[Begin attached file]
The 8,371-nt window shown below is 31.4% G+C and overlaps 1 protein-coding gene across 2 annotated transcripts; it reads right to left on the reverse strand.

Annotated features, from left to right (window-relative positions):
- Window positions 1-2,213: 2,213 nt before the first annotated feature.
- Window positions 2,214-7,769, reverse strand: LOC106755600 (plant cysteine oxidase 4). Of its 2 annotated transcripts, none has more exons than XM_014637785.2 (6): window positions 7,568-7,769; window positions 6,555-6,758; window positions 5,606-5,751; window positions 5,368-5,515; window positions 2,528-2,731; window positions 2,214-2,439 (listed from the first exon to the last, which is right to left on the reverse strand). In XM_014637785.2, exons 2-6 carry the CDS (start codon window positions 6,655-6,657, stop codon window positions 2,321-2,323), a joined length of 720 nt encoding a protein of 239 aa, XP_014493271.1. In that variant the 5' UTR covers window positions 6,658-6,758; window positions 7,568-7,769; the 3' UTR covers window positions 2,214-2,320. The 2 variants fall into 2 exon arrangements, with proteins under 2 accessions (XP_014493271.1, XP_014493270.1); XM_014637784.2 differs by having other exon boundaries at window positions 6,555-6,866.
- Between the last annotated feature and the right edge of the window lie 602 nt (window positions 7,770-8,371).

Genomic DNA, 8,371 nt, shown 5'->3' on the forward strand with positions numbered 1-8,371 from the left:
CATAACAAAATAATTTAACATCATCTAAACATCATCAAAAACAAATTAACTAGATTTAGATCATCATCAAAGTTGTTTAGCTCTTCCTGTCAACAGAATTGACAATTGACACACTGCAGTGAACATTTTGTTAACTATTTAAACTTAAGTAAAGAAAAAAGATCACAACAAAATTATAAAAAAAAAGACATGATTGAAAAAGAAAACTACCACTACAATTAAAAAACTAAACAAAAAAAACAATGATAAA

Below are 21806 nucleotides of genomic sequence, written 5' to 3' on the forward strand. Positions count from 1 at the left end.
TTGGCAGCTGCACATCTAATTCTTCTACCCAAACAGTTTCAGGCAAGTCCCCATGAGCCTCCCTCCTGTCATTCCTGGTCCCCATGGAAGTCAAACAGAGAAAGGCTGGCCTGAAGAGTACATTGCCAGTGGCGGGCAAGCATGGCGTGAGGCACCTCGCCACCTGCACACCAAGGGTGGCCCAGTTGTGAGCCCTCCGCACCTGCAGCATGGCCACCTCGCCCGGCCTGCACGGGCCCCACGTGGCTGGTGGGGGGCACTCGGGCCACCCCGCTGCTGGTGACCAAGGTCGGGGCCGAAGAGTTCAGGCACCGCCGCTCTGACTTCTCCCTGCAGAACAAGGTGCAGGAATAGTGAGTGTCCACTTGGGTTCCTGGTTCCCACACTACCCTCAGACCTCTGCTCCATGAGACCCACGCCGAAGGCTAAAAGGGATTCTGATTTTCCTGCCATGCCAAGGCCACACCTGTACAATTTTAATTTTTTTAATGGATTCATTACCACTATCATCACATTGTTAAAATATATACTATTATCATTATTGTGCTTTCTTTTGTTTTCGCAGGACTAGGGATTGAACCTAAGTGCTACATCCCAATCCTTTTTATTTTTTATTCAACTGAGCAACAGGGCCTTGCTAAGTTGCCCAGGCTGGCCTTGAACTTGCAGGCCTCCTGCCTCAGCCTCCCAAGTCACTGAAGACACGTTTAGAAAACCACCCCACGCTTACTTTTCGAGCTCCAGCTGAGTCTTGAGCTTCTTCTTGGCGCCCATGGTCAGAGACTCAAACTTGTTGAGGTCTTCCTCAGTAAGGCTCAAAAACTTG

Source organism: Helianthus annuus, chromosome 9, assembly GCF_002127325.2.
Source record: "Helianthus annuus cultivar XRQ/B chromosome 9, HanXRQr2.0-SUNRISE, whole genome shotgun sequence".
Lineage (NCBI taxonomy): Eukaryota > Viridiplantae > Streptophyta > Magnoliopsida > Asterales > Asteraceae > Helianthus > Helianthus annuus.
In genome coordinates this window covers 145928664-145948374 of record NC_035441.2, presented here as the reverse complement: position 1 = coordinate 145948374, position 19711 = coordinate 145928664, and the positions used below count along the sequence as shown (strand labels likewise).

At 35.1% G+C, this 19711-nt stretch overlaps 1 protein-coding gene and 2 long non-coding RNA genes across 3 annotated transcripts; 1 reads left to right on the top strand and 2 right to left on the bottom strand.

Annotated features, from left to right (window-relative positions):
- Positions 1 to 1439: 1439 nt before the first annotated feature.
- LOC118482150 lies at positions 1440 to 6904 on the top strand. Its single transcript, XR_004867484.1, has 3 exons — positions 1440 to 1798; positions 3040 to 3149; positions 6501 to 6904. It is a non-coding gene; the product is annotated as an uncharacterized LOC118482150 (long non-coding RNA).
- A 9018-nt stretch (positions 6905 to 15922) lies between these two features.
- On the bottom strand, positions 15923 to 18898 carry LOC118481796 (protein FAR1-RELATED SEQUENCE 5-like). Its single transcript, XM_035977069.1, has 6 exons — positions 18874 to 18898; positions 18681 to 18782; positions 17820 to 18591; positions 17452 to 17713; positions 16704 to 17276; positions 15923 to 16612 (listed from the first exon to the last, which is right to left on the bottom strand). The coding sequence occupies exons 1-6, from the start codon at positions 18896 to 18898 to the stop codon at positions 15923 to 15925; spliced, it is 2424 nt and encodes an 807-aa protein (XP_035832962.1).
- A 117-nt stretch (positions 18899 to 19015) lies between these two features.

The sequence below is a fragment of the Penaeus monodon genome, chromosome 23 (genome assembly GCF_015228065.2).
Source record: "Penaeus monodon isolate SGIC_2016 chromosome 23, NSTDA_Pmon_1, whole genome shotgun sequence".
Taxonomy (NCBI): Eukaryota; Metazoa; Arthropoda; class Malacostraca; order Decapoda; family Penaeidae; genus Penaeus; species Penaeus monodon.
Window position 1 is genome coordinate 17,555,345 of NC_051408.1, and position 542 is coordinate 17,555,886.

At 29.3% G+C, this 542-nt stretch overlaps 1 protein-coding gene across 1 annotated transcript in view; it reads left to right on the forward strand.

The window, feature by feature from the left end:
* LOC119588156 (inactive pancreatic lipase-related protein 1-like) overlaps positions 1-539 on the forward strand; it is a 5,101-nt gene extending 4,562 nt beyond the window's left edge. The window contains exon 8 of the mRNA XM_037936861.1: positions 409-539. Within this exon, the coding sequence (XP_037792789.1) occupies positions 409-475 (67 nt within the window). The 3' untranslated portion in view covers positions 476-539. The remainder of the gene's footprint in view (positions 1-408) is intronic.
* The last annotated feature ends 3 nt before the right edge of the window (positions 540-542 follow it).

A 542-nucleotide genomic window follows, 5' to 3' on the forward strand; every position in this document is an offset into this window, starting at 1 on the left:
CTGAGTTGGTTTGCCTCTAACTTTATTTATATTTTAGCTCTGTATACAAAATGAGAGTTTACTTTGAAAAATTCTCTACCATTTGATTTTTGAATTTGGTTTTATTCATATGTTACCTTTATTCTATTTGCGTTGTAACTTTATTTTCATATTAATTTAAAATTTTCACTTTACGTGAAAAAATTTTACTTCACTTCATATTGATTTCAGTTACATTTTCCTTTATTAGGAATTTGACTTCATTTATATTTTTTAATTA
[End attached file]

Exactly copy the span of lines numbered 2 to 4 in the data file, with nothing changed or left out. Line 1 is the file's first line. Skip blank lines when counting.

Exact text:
Annotated features, from left to right (window-relative positions):
- Window positions 1-2,213: 2,213 nt before the first annotated feature.
- Window positions 2,214-7,769, reverse strand: LOC106755600 (plant cysteine oxidase 4). Of its 2 annotated transcripts, none has more exons than XM_014637785.2 (6): window positions 7,568-7,769; window positions 6,555-6,758; window positions 5,606-5,751; window positions 5,368-5,515; window positions 2,528-2,731; window positions 2,214-2,439 (listed from the first exon to the last, which is right to left on the reverse strand). In XM_014637785.2, exons 2-6 carry the CDS (start codon window positions 6,655-6,657, stop codon window positions 2,321-2,323), a joined length of 720 nt encoding a protein of 239 aa, XP_014493271.1. In that variant the 5' UTR covers window positions 6,658-6,758; window positions 7,568-7,769; the 3' UTR covers window positions 2,214-2,320. The 2 variants fall into 2 exon arrangements, with proteins under 2 accessions (XP_014493271.1, XP_014493270.1); XM_014637784.2 differs by having other exon boundaries at window positions 6,555-6,866.